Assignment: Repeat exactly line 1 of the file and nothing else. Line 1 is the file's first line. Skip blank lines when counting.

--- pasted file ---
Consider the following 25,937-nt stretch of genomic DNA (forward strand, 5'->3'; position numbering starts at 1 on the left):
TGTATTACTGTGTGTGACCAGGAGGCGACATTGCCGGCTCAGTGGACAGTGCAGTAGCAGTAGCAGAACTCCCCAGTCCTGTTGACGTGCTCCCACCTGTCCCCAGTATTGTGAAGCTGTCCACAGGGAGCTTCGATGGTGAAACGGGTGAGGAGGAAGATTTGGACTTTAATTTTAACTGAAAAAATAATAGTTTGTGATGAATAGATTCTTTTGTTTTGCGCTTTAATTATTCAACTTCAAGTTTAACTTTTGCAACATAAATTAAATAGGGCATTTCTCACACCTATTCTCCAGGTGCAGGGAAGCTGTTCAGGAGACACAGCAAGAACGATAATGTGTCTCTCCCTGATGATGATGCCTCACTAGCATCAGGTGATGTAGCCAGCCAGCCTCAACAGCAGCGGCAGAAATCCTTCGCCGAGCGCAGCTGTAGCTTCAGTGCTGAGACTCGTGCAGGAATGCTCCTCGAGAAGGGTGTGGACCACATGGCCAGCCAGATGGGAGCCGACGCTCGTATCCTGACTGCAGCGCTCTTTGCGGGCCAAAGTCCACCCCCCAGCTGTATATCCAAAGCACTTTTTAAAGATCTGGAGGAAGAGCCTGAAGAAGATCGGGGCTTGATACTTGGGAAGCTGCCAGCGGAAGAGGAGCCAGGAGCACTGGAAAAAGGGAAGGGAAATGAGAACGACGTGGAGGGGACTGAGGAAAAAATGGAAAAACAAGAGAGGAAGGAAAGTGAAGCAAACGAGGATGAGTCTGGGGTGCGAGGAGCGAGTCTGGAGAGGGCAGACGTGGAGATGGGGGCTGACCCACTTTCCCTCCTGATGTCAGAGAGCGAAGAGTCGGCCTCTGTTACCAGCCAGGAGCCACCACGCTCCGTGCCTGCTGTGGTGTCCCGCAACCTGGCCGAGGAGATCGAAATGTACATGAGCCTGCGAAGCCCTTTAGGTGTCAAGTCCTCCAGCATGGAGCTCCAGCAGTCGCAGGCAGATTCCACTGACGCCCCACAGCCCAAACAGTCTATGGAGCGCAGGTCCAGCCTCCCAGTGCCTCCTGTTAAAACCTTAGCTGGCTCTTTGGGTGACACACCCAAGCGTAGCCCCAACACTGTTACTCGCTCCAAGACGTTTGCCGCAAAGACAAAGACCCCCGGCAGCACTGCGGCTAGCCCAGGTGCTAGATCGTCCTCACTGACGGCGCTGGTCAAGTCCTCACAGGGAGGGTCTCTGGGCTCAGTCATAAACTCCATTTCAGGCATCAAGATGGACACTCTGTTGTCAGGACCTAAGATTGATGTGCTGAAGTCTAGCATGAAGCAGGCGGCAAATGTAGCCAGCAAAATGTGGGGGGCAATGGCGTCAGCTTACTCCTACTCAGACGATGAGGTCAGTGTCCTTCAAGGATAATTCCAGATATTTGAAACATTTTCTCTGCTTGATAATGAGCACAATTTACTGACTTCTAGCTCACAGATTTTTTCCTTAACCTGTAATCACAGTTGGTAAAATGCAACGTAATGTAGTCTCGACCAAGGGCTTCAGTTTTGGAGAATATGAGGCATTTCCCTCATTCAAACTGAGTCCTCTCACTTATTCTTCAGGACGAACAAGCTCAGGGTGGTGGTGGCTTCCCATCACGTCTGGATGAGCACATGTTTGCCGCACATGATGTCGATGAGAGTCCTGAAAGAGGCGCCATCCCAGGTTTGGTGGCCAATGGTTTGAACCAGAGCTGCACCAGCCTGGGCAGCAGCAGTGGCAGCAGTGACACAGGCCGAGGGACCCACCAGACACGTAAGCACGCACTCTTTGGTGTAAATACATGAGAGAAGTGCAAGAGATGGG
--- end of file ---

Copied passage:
Consider the following 25,937-nt stretch of genomic DNA (forward strand, 5'->3'; position numbering starts at 1 on the left):